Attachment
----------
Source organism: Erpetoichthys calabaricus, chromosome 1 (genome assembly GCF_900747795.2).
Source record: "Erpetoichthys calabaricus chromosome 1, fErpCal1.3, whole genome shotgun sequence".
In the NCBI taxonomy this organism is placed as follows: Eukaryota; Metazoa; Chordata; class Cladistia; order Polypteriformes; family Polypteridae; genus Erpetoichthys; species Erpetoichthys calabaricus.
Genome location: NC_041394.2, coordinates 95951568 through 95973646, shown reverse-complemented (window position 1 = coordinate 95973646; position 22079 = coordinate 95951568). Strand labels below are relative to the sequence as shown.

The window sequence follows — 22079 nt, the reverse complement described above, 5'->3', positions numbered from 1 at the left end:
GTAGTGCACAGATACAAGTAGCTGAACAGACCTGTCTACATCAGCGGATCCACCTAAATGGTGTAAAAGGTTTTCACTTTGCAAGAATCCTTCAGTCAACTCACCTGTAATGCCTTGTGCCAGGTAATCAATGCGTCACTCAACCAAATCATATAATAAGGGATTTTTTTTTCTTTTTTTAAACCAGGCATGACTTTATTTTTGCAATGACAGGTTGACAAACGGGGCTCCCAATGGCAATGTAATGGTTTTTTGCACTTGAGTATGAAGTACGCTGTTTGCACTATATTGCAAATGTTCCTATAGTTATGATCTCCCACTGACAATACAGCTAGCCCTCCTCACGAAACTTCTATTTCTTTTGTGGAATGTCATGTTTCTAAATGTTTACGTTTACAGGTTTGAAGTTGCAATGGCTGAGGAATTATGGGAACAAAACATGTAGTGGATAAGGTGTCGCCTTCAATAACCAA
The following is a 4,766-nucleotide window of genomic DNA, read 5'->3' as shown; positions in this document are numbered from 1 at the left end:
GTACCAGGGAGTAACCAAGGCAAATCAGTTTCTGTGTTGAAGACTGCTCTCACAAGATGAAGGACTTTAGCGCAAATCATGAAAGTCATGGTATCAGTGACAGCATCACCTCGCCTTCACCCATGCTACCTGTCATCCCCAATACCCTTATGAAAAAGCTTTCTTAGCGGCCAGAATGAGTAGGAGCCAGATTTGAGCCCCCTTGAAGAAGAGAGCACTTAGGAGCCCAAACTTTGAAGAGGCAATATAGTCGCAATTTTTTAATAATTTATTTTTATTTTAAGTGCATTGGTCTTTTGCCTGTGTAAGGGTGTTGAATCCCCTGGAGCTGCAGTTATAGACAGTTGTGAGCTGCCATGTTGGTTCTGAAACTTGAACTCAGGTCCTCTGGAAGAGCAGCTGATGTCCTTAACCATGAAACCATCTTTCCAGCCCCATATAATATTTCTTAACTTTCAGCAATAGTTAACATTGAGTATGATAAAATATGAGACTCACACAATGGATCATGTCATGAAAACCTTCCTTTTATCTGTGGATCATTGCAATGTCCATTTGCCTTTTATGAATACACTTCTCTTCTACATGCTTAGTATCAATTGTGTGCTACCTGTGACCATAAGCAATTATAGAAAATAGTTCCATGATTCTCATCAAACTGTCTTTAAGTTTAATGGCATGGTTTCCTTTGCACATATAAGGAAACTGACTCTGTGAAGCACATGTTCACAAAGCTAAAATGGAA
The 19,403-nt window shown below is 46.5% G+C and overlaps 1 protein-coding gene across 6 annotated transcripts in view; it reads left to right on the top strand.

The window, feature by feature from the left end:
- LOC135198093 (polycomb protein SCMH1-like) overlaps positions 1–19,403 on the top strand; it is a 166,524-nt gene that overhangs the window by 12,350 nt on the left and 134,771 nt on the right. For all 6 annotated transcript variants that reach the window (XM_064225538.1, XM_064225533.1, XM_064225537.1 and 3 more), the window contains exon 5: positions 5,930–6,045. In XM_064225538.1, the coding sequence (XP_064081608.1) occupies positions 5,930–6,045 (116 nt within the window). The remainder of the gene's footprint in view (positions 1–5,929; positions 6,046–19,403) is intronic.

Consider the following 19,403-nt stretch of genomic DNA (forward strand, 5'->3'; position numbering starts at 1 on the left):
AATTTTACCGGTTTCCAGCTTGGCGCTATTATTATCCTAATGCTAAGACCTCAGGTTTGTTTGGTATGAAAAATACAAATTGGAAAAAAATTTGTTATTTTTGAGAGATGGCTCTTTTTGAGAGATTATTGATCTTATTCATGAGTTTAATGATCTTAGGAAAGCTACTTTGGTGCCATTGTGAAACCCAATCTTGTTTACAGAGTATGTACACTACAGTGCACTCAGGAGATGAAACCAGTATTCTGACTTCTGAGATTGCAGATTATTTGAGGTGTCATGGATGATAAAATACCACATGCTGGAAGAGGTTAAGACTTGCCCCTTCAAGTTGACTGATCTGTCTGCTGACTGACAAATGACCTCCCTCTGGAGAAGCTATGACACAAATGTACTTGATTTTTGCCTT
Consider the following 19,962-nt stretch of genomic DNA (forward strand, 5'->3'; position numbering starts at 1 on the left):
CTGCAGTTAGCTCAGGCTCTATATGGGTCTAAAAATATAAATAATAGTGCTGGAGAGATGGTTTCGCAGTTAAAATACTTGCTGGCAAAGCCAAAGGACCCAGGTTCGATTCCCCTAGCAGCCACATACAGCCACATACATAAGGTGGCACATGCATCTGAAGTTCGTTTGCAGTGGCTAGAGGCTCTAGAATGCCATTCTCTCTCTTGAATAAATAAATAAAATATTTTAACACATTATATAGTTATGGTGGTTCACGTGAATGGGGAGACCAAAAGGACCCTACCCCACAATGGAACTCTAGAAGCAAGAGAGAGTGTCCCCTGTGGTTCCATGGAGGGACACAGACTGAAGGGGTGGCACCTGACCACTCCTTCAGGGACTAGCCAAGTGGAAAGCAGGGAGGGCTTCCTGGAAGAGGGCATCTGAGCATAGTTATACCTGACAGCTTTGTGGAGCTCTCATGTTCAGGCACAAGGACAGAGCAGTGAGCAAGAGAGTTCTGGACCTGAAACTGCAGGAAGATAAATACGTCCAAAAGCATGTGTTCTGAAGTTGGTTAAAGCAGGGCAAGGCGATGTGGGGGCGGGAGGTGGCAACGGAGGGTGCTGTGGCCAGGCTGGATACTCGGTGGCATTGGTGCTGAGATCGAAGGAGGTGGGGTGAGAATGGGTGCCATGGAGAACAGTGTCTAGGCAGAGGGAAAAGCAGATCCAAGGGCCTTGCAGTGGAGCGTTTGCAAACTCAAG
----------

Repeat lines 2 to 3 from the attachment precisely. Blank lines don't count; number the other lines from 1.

Source record: "Erpetoichthys calabaricus chromosome 1, fErpCal1.3, whole genome shotgun sequence".
In the NCBI taxonomy this organism is placed as follows: Eukaryota; Metazoa; Chordata; class Cladistia; order Polypteriformes; family Polypteridae; genus Erpetoichthys; species Erpetoichthys calabaricus.